Adult Forearm Fractures

Las Vegas’ Orthopedic Sports Injury Specialists

What are Forearm Fractures?

The forearm comprises two bones, namely, the radius and ulna. The primary function of your forearm is rotation, i.e., the ability to turn your palm up and down. The forearm fracture affects the ability to rotate your arm and bend and straighten the wrist and elbow. Breaking the radius or ulna in the middle of the bone requires a strong force and is most commonly seen in adults. In most cases, both bones are broken during a forearm fracture.

Causes of Adult Forearm Fractures

The forearm bones can break in many ways. The bones can crack slightly or can break into many pieces. Forearm fractures are generally due to automobile accidents, direct blow on the forearm, or fall on an outstretched arm during sports, climbing stairs, etc.

Symptoms of Adult Forearm Fractures

The symptoms of a forearm fracture include intense pain in the arm, bruising, and swelling. Your fractured forearm may appear bent and shorter compared to your other arm. You may experience numbness or weakness in the fingers and wrist. You may be unable to rotate your arm. Sometimes, a broken bone sticks out through the skin, or the wound penetrates the fractured bone.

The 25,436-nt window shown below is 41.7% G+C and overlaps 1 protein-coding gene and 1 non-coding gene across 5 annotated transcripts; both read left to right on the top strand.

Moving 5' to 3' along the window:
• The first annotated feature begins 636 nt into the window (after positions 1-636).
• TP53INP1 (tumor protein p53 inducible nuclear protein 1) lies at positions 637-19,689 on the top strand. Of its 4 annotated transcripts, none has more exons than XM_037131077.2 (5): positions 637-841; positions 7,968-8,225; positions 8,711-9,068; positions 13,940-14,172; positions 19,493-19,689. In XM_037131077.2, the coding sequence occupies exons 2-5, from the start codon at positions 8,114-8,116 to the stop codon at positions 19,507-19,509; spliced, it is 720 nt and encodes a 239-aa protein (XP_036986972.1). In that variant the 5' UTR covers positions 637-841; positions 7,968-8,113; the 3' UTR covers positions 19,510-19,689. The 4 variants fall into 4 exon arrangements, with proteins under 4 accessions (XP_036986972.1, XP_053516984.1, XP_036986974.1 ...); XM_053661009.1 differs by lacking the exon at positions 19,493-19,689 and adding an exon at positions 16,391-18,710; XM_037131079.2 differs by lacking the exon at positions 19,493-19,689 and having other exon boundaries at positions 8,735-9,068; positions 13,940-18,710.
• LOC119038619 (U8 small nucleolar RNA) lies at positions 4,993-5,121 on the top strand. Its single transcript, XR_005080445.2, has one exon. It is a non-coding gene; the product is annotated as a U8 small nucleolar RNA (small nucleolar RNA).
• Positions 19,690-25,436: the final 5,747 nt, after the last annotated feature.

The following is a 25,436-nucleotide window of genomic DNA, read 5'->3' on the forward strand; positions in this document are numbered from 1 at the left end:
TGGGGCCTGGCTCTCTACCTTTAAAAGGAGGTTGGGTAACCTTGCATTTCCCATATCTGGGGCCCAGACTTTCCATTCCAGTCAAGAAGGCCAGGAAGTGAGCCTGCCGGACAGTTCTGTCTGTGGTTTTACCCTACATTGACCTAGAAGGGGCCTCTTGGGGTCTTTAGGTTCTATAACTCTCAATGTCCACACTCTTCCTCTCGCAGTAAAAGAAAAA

Diagnosis of Adult Forearm Fractures

Your doctor will review your medical history and perform a physical examination by feeling your arm thoroughly to determine tenderness. You may be asked to get an X-ray to determine displaced or broken bones.

Treatments for Adult Forearm Fractures

If you have a forearm fracture, you will be immediately rushed to the emergency room for treatment. Treatment of forearm fractures aims at restoring broken bones and preventing them from moving out of place until they are completely healed.

Non-surgical Treatments for Adult Forearm Fractures

If only one bone is broken and is not out of place, your doctor might treat it with a cast or brace and provide a sling to keep your arm in position. Your doctor will closely monitor the healing of the fracture. If the fracture shifts in place, you may be advised to undergo surgery to fix the bones back together.

Surgical Treatments for Adult Forearm Fractures

When both forearm bones are broken, surgery is usually required. During surgery, the cuts from the injury will be cleaned, and the bone fragments will be repositioned into their normal alignment. They are held together with screws and metal plates attached to the outer surface of the bone. The incision is sutured firmly, and a sling is provided to facilitate healing.

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